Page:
The Ones Who Walk Away from Omelas

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"The Ones Who Walk Away from Omelas"
TheOnesWhoWalkAwayFromOmelas.jpg
First book edition
Author Ursula K. Le Guin
Country  United States
Language English
Published in New Dimensions, volume 3
Publication type Anthology
Media type Print
Publication date 1973

"The Ones Who Walk Away from Omelas" is a 1973 plotless, short, descriptive work of philosophical fiction, popularly classified as a short story, by Ursula K. Le Guin. The fictional work, whose narrator deliberately seems uncertain or indecisive, features sparse and abstract descriptions of a few nameless characters as well as vividly imagistic descriptions of a summer festival in Omelas, a seemingly utopian city whose prosperity and success depends on a horrific secret.[1]

"The Ones Who Walk Away from Omelas" was nominated for the Locus Award for Best Short Fiction in 1974[2] and won the Hugo Award for Best Short Story in 1974[3]

Publication[edit]

Le Guin's story was originally published in New Dimensions 3, a hard-cover science fiction anthology edited by Robert Silverberg, in October 1973. It was reprinted in Le Guin's The Wind's Twelve Quarters in 1975, and has been frequently anthologized elsewhere.[4]

It has also appeared as an independently published, 31-page hardcover book for young adults in 1993.[5]

Synopsis[edit]

The only chronological element of the work is that it begins by describing the first day of summer in Omelas, a shimmering city of unbelievable happiness and delight. In Omelas, the summer solstice is celebrated with a glorious festival and a race featuring children on horseback. The vibrant festival atmosphere, however, seems to be an everyday characteristic of the blissful community, whose citizens, though limited in their advanced technology to communal (rather than private) resources, are still intelligent, sophisticated, and cultured. Omelas has no kings, soldiers, priests, or slaves. The specific socio-politico-economic setup of the community is not mentioned, but the narrator merely explains that the reader cannot be sure of every particular.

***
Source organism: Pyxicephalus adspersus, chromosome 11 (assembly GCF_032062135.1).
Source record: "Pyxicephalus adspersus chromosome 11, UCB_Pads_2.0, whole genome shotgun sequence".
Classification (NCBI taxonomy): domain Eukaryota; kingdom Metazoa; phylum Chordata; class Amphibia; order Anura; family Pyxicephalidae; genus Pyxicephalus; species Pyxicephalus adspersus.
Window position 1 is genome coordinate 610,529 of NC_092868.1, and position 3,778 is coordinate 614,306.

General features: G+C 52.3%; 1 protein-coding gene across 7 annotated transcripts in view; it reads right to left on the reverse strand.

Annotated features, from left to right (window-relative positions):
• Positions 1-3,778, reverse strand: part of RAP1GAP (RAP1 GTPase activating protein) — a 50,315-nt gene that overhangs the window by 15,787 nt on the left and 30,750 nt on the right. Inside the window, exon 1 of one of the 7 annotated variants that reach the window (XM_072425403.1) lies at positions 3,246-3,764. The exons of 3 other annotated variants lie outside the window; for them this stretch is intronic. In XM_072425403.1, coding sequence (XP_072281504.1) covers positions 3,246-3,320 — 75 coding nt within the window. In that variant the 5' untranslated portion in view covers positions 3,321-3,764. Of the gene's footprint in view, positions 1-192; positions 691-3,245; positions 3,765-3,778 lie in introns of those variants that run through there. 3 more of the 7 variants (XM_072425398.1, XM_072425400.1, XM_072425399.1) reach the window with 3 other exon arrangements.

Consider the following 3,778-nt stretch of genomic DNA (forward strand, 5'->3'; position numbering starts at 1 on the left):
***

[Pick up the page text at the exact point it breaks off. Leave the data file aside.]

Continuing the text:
Self-admittedly, the narrator reflects that "Omelas sounds in my words like a city in a fairy tale, long ago and far away, once upon a time. Perhaps it would be best if you imagined it as your own fancy bids, assuming it will rise to the occasion, for certainly I cannot suit you all."[6] The narrator even suggests that, if necessary, the reader may include an orgy in their mental picture of Omelas.

Everything about Omelas is so abundantly pleasing that the narrator decides the reader is not yet truly convinced of its existence and so elaborates upon one final element of the city: its one atrocity. The city's constant state of serenity and splendor requires that a single unfortunate child be kept in perpetual filth, darkness, and misery.